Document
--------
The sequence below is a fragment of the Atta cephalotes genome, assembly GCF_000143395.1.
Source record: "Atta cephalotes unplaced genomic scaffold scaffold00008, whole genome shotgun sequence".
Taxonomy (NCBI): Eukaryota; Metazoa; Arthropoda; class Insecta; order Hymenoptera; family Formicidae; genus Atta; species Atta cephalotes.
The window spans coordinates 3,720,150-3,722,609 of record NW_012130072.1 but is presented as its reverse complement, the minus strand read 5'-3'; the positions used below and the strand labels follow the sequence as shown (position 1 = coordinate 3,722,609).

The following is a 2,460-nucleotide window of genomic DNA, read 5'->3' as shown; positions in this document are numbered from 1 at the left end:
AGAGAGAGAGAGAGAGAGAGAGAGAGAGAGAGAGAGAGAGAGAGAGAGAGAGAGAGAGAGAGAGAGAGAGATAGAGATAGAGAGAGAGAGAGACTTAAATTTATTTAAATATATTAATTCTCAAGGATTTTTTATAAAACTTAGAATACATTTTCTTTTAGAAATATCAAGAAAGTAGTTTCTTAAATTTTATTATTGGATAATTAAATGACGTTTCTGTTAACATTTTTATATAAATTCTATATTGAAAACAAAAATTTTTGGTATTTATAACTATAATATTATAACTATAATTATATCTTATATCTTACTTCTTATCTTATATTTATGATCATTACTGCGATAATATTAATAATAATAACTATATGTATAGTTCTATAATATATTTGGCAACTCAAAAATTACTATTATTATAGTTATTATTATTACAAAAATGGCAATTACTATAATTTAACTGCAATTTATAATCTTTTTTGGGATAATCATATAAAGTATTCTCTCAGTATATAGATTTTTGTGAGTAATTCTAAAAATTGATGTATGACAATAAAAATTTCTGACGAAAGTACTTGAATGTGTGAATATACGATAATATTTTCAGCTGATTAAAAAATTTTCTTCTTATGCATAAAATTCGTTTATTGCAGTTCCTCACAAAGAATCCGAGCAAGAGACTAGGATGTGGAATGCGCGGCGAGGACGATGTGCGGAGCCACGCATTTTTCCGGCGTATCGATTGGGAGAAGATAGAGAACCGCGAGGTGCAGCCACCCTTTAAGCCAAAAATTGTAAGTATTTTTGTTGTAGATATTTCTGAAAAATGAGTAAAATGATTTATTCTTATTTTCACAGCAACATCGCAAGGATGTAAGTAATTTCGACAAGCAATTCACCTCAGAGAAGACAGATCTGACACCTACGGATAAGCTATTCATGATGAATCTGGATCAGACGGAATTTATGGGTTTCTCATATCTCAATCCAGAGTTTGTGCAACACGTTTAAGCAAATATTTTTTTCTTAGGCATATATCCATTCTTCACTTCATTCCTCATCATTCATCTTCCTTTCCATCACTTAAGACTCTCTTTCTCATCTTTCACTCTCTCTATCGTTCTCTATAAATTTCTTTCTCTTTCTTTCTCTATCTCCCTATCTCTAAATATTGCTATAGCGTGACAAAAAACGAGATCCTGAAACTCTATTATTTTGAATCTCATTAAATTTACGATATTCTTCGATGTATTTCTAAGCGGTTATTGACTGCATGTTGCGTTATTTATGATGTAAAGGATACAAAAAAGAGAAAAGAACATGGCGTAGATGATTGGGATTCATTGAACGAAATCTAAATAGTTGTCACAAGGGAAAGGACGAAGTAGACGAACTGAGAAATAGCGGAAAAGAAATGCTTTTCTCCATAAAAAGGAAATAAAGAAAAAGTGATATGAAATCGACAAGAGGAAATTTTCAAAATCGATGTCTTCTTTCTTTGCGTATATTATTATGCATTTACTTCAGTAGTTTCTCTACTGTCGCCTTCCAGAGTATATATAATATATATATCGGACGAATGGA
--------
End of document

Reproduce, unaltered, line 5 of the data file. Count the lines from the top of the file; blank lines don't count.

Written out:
The following is a 2,460-nucleotide window of genomic DNA, read 5'->3' as shown; positions in this document are numbered from 1 at the left end: